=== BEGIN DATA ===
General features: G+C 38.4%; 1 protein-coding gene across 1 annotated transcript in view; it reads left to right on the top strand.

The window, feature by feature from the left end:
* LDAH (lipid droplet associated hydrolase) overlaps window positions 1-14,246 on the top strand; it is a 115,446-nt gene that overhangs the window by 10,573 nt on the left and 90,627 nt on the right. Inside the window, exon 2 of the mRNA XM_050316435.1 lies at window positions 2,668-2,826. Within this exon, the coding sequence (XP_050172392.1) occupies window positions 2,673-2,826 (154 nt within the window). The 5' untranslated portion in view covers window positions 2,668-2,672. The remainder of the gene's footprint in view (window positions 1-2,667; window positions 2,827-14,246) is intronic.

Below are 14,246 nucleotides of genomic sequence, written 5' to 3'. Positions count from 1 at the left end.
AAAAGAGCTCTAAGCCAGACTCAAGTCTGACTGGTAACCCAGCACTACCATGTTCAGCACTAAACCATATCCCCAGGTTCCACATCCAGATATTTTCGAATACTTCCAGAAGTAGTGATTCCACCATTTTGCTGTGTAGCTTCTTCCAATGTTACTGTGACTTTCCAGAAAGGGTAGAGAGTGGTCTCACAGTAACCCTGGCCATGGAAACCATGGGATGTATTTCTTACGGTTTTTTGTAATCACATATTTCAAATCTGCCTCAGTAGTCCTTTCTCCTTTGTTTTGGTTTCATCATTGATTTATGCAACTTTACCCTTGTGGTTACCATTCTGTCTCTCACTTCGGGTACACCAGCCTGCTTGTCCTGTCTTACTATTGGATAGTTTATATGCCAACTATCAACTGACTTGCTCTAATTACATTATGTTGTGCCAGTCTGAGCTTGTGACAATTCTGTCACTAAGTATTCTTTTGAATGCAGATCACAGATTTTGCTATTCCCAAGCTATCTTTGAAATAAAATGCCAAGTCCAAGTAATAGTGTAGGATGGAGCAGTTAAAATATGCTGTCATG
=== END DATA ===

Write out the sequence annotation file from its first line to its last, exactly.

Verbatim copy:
General features: G+C 38.4%; 1 protein-coding gene across 1 annotated transcript in view; it reads left to right on the top strand.

The window, feature by feature from the left end:
* LDAH (lipid droplet associated hydrolase) overlaps window positions 1-14,246 on the top strand; it is a 115,446-nt gene that overhangs the window by 10,573 nt on the left and 90,627 nt on the right. Inside the window, exon 2 of the mRNA XM_050316435.1 lies at window positions 2,668-2,826. Within this exon, the coding sequence (XP_050172392.1) occupies window positions 2,673-2,826 (154 nt within the window). The 5' untranslated portion in view covers window positions 2,668-2,672. The remainder of the gene's footprint in view (window positions 1-2,667; window positions 2,827-14,246) is intronic.

Below are 14,246 nucleotides of genomic sequence, written 5' to 3'. Positions count from 1 at the left end.
AAAAGAGCTCTAAGCCAGACTCAAGTCTGACTGGTAACCCAGCACTACCATGTTCAGCACTAAACCATATCCCCAGGTTCCACATCCAGATATTTTCGAATACTTCCAGAAGTAGTGATTCCACCATTTTGCTGTGTAGCTTCTTCCAATGTTACTGTGACTTTCCAGAAAGGGTAGAGAGTGGTCTCACAGTAACCCTGGCCATGGAAACCATGGGATGTATTTCTTACGGTTTTTTGTAATCACATATTTCAAATCTGCCTCAGTAGTCCTTTCTCCTTTGTTTTGGTTTCATCATTGATTTATGCAACTTTACCCTTGTGGTTACCATTCTGTCTCTCACTTCGGGTACACCAGCCTGCTTGTCCTGTCTTACTATTGGATAGTTTATATGCCAACTATCAACTGACTTGCTCTAATTACATTATGTTGTGCCAGTCTGAGCTTGTGACAATTCTGTCACTAAGTATTCTTTTGAATGCAGATCACAGATTTTGCTATTCCCAAGCTATCTTTGAAATAAAATGCCAAGTCCAAGTAATAGTGTAGGATGGAGCAGTTAAAATATGCTGTCATG